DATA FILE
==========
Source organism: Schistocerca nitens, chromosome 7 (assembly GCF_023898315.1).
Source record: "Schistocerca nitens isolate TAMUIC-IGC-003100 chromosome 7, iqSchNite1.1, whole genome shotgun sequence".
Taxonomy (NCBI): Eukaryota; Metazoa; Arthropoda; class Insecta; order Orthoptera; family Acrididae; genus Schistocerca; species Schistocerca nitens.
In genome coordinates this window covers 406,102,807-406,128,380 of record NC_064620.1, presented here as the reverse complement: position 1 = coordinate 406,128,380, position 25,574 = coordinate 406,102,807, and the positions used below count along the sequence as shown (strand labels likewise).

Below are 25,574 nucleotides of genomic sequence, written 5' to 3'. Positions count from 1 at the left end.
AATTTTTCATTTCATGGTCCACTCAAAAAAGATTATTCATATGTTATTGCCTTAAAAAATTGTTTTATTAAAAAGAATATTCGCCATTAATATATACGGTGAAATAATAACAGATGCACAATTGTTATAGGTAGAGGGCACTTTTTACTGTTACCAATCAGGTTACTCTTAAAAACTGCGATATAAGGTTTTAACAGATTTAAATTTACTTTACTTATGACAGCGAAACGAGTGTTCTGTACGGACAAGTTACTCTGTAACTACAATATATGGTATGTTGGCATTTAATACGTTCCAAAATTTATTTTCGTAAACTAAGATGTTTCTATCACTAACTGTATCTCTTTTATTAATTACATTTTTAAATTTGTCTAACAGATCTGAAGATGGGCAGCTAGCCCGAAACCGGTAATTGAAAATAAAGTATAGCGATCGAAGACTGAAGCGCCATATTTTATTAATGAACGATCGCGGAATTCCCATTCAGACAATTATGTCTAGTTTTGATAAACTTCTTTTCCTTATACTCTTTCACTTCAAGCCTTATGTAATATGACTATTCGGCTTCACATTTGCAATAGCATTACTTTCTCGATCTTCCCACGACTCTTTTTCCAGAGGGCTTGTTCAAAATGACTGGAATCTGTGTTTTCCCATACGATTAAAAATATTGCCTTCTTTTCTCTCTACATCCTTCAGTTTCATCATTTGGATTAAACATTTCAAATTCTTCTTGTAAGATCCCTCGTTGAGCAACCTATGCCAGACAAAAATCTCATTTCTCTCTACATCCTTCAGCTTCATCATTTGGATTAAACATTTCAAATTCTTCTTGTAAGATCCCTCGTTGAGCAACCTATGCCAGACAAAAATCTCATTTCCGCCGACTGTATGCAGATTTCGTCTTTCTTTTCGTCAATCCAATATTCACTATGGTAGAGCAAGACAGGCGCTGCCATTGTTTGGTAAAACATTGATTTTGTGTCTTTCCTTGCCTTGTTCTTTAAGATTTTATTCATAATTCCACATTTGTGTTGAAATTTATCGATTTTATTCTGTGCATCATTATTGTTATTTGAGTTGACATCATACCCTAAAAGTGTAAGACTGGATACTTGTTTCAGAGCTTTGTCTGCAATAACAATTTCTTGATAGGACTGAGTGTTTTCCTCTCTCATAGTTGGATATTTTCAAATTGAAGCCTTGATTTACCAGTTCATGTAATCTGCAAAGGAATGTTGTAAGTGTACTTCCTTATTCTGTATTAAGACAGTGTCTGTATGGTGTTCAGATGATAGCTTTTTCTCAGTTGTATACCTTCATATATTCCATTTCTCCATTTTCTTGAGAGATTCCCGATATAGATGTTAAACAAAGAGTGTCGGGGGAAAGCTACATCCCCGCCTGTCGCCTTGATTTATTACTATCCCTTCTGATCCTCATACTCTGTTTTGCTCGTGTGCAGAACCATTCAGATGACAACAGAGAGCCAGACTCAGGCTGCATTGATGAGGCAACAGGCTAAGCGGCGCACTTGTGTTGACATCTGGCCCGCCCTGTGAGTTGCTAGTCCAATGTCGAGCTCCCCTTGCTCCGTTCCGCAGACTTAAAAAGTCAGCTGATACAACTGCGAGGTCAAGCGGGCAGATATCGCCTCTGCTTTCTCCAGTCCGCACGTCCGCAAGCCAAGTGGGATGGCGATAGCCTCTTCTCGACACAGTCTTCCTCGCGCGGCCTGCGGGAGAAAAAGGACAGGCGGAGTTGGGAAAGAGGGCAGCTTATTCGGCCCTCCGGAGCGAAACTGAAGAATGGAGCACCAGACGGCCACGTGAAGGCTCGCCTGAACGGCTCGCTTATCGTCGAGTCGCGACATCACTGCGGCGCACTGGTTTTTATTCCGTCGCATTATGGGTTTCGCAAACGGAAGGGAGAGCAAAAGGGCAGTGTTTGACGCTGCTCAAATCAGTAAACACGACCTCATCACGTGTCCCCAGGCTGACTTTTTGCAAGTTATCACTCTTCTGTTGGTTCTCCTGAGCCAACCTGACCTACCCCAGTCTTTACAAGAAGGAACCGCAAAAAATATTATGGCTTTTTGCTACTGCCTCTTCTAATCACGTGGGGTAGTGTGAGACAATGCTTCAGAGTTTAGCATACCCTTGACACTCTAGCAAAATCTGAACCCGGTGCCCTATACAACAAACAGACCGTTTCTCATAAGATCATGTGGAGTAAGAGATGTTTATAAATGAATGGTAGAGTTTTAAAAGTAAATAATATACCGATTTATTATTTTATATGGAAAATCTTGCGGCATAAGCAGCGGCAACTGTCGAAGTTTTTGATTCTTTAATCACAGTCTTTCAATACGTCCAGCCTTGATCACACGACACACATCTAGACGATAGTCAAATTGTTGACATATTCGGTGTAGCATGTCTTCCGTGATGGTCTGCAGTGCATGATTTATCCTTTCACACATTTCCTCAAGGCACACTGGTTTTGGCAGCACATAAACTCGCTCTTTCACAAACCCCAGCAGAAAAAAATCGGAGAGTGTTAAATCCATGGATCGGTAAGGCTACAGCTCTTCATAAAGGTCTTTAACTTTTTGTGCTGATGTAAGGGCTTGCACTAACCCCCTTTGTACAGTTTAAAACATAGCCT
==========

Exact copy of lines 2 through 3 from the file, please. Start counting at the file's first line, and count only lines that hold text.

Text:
Source record: "Schistocerca nitens isolate TAMUIC-IGC-003100 chromosome 7, iqSchNite1.1, whole genome shotgun sequence".
Taxonomy (NCBI): Eukaryota; Metazoa; Arthropoda; class Insecta; order Orthoptera; family Acrididae; genus Schistocerca; species Schistocerca nitens.